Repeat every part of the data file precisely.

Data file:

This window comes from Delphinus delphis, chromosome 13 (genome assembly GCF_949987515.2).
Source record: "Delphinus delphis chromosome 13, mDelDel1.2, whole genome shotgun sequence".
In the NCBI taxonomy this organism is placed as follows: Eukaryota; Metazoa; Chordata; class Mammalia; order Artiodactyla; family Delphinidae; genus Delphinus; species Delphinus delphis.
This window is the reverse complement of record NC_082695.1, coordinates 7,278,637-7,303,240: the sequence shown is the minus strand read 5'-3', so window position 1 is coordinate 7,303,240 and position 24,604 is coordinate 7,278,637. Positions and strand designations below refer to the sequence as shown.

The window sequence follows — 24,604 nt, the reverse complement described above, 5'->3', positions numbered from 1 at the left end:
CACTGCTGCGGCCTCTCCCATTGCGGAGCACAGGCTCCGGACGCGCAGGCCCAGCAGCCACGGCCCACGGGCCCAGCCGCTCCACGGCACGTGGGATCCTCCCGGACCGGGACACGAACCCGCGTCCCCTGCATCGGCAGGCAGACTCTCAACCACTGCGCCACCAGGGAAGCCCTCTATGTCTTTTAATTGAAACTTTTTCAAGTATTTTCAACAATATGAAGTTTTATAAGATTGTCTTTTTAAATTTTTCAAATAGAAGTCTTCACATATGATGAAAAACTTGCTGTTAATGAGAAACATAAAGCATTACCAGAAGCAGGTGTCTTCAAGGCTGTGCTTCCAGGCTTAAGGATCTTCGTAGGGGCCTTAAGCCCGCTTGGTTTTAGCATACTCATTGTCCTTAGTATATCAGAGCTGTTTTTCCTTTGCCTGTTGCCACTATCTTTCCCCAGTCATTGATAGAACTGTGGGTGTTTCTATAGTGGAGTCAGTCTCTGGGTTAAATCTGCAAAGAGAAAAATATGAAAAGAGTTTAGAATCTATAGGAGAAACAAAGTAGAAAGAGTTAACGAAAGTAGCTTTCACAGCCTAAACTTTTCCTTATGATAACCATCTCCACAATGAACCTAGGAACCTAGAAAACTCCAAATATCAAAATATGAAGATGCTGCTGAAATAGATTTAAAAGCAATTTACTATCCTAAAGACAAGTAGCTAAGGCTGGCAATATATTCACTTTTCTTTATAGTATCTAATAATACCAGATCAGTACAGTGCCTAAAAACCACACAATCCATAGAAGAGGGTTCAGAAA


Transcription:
This window comes from Delphinus delphis, chromosome 13 (genome assembly GCF_949987515.2).
Source record: "Delphinus delphis chromosome 13, mDelDel1.2, whole genome shotgun sequence".
In the NCBI taxonomy this organism is placed as follows: Eukaryota; Metazoa; Chordata; class Mammalia; order Artiodactyla; family Delphinidae; genus Delphinus; species Delphinus delphis.
This window is the reverse complement of record NC_082695.1, coordinates 7,278,637-7,303,240: the sequence shown is the minus strand read 5'-3', so window position 1 is coordinate 7,303,240 and position 24,604 is coordinate 7,278,637. Positions and strand designations below refer to the sequence as shown.

The window sequence follows — 24,604 nt, the reverse complement described above, 5'->3', positions numbered from 1 at the left end:
CACTGCTGCGGCCTCTCCCATTGCGGAGCACAGGCTCCGGACGCGCAGGCCCAGCAGCCACGGCCCACGGGCCCAGCCGCTCCACGGCACGTGGGATCCTCCCGGACCGGGACACGAACCCGCGTCCCCTGCATCGGCAGGCAGACTCTCAACCACTGCGCCACCAGGGAAGCCCTCTATGTCTTTTAATTGAAACTTTTTCAAGTATTTTCAACAATATGAAGTTTTATAAGATTGTCTTTTTAAATTTTTCAAATAGAAGTCTTCACATATGATGAAAAACTTGCTGTTAATGAGAAACATAAAGCATTACCAGAAGCAGGTGTCTTCAAGGCTGTGCTTCCAGGCTTAAGGATCTTCGTAGGGGCCTTAAGCCCGCTTGGTTTTAGCATACTCATTGTCCTTAGTATATCAGAGCTGTTTTTCCTTTGCCTGTTGCCACTATCTTTCCCCAGTCATTGATAGAACTGTGGGTGTTTCTATAGTGGAGTCAGTCTCTGGGTTAAATCTGCAAAGAGAAAAATATGAAAAGAGTTTAGAATCTATAGGAGAAACAAAGTAGAAAGAGTTAACGAAAGTAGCTTTCACAGCCTAAACTTTTCCTTATGATAACCATCTCCACAATGAACCTAGGAACCTAGAAAACTCCAAATATCAAAATATGAAGATGCTGCTGAAATAGATTTAAAAGCAATTTACTATCCTAAAGACAAGTAGCTAAGGCTGGCAATATATTCACTTTTCTTTATAGTATCTAATAATACCAGATCAGTACAGTGCCTAAAAACCACACAATCCATAGAAGAGGGTTCAGAAA